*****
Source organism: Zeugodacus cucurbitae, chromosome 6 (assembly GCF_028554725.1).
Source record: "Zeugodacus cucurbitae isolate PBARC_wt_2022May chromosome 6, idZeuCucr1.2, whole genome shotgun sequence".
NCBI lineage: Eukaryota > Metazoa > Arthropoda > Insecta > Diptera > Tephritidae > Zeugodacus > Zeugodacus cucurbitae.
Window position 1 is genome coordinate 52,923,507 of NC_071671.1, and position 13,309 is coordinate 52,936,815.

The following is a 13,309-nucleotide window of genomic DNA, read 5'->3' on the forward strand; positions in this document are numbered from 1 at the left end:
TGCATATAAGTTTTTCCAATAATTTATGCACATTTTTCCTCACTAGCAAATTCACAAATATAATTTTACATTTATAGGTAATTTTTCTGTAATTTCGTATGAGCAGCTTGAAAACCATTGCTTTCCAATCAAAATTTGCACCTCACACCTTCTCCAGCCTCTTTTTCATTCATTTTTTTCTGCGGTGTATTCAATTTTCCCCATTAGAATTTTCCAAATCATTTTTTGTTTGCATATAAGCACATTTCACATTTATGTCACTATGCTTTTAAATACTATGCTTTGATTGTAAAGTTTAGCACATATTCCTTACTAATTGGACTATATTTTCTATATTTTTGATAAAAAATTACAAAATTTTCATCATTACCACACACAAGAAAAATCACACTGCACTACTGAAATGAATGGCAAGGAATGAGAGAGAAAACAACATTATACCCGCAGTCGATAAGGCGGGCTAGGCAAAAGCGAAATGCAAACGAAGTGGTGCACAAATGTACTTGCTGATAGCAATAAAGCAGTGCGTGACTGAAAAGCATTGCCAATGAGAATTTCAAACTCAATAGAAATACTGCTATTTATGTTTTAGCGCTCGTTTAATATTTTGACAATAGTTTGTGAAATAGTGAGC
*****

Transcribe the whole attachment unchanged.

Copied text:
Source organism: Zeugodacus cucurbitae, chromosome 6 (assembly GCF_028554725.1).
Source record: "Zeugodacus cucurbitae isolate PBARC_wt_2022May chromosome 6, idZeuCucr1.2, whole genome shotgun sequence".
NCBI lineage: Eukaryota > Metazoa > Arthropoda > Insecta > Diptera > Tephritidae > Zeugodacus > Zeugodacus cucurbitae.
Window position 1 is genome coordinate 52,923,507 of NC_071671.1, and position 13,309 is coordinate 52,936,815.

The following is a 13,309-nucleotide window of genomic DNA, read 5'->3' on the forward strand; positions in this document are numbered from 1 at the left end:
TGCATATAAGTTTTTCCAATAATTTATGCACATTTTTCCTCACTAGCAAATTCACAAATATAATTTTACATTTATAGGTAATTTTTCTGTAATTTCGTATGAGCAGCTTGAAAACCATTGCTTTCCAATCAAAATTTGCACCTCACACCTTCTCCAGCCTCTTTTTCATTCATTTTTTTCTGCGGTGTATTCAATTTTCCCCATTAGAATTTTCCAAATCATTTTTTGTTTGCATATAAGCACATTTCACATTTATGTCACTATGCTTTTAAATACTATGCTTTGATTGTAAAGTTTAGCACATATTCCTTACTAATTGGACTATATTTTCTATATTTTTGATAAAAAATTACAAAATTTTCATCATTACCACACACAAGAAAAATCACACTGCACTACTGAAATGAATGGCAAGGAATGAGAGAGAAAACAACATTATACCCGCAGTCGATAAGGCGGGCTAGGCAAAAGCGAAATGCAAACGAAGTGGTGCACAAATGTACTTGCTGATAGCAATAAAGCAGTGCGTGACTGAAAAGCATTGCCAATGAGAATTTCAAACTCAATAGAAATACTGCTATTTATGTTTTAGCGCTCGTTTAATATTTTGACAATAGTTTGTGAAATAGTGAGC